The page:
80% spike in complaints to Dutch Data Protection Authority

The number of complaints about a possible privacy violation sent to the Dutch Data Protection Authority (AP) increased by a massive 79 percent to 27,800 last year. The majority of complaints involved a violation of the right to privacy - the right to inspect information about yourself, or have information removed from somewhere, AD reports.

According to AP, the sharp spike in complaints can partly be explained by the introduction of the General Data Protection Regulation (AVG) in May 2018. In addition, fewer complaints were received in the second half of 2019 than in the first half, mainly because the AP modified its existing complaints process in the second half of the year and thereby prevented unintended complaints. 

The regulator handled a total of 20,700 complaints last year, resulting in 138 investigations. 25 violations were found, after which AP imposed a fine or another sanction, such as a letter explaining privacy rules. The majority of complaints, 29 percent, involved a violation of the right to privacy. There were also many complaints about unsolicited advertising, and organizations that transfer data to third parties without consent.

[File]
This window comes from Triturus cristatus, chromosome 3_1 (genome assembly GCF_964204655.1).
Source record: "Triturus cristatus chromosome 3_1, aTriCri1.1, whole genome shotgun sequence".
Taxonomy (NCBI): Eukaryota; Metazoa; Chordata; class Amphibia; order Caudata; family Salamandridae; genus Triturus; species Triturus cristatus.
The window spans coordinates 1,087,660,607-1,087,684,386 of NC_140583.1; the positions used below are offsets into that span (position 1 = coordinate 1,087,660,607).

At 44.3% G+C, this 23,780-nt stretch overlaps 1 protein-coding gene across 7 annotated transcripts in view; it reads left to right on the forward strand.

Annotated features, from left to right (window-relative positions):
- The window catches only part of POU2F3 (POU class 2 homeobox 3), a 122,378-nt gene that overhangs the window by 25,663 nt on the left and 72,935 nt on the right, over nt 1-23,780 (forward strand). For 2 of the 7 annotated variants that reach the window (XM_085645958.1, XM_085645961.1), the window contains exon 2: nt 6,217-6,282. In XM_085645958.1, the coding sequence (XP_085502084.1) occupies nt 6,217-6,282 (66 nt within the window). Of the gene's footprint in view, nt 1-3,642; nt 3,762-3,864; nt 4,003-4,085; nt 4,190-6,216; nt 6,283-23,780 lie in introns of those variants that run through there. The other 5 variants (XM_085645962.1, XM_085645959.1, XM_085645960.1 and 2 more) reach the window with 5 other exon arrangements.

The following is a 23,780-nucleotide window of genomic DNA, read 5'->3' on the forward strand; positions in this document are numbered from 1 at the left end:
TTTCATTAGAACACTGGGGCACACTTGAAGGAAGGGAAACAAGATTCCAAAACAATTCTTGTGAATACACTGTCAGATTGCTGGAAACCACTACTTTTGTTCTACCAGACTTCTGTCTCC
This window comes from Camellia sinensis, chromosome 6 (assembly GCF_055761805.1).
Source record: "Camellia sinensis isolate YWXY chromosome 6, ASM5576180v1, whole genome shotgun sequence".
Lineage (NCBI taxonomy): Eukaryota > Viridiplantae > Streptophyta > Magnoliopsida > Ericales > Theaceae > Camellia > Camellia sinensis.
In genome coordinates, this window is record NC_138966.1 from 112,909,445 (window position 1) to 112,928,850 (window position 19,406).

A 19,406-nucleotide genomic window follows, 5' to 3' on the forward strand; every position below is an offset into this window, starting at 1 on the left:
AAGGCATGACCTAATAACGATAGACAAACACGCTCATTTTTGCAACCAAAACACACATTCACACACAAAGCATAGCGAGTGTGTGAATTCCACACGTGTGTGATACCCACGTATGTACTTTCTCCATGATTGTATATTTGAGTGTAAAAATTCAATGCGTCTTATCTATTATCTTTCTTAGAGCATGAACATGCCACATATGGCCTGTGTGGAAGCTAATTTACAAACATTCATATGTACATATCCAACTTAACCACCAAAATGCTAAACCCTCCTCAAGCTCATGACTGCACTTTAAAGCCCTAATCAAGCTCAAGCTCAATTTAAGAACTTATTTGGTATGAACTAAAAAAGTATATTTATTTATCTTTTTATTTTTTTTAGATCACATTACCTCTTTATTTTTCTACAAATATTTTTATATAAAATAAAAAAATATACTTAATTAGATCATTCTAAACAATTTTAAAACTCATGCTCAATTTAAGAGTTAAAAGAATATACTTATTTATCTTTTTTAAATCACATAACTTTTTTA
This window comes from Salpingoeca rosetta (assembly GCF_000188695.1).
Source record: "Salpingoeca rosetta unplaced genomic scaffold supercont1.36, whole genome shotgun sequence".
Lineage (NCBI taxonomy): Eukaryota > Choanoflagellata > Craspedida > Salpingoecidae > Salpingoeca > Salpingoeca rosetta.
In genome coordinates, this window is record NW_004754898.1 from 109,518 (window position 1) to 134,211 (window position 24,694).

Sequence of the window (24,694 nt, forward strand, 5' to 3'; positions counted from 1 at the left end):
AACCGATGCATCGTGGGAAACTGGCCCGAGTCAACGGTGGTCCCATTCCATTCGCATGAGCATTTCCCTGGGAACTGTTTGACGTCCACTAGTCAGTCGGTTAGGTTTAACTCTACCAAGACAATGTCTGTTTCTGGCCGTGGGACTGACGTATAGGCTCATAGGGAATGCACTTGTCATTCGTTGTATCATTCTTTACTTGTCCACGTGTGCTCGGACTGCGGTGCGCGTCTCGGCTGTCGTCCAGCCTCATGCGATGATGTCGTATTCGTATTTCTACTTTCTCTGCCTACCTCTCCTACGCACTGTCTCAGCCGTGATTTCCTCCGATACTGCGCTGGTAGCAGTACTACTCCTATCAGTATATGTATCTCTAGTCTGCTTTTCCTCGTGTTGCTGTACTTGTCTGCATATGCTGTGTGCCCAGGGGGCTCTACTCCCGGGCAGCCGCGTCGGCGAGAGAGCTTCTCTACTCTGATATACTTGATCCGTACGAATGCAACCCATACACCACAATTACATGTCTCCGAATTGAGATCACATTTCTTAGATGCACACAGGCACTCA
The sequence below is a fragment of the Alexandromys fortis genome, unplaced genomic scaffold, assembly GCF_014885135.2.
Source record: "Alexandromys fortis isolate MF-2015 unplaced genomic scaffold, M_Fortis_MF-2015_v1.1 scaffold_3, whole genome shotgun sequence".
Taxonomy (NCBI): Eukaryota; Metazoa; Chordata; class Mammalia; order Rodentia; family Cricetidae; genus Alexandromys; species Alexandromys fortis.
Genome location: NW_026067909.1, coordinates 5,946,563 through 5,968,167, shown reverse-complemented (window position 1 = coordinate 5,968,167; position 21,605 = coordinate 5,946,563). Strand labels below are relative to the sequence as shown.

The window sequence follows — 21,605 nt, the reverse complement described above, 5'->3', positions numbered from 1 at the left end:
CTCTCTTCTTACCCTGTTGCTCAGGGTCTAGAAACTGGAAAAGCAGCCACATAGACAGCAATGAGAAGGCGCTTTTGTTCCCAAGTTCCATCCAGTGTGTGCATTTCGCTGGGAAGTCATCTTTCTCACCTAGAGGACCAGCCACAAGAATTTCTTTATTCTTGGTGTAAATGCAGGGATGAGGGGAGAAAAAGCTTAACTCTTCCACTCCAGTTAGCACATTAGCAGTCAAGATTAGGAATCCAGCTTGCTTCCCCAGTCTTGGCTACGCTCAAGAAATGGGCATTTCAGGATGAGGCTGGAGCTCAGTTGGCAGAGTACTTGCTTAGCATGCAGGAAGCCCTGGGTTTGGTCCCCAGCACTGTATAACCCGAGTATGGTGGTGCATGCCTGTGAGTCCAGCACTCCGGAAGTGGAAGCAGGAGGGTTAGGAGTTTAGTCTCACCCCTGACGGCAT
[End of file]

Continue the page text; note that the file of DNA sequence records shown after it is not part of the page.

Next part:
AP said that despite measures to deal with complaints more quickly, its capacity remains insufficient to help people in a timely enough manner. With its current employees, the privacy watchdog can only handle most complaints six months after they were filed. 

An investigation into the capacity and financing of the AP is expected in May, according to the newspaper.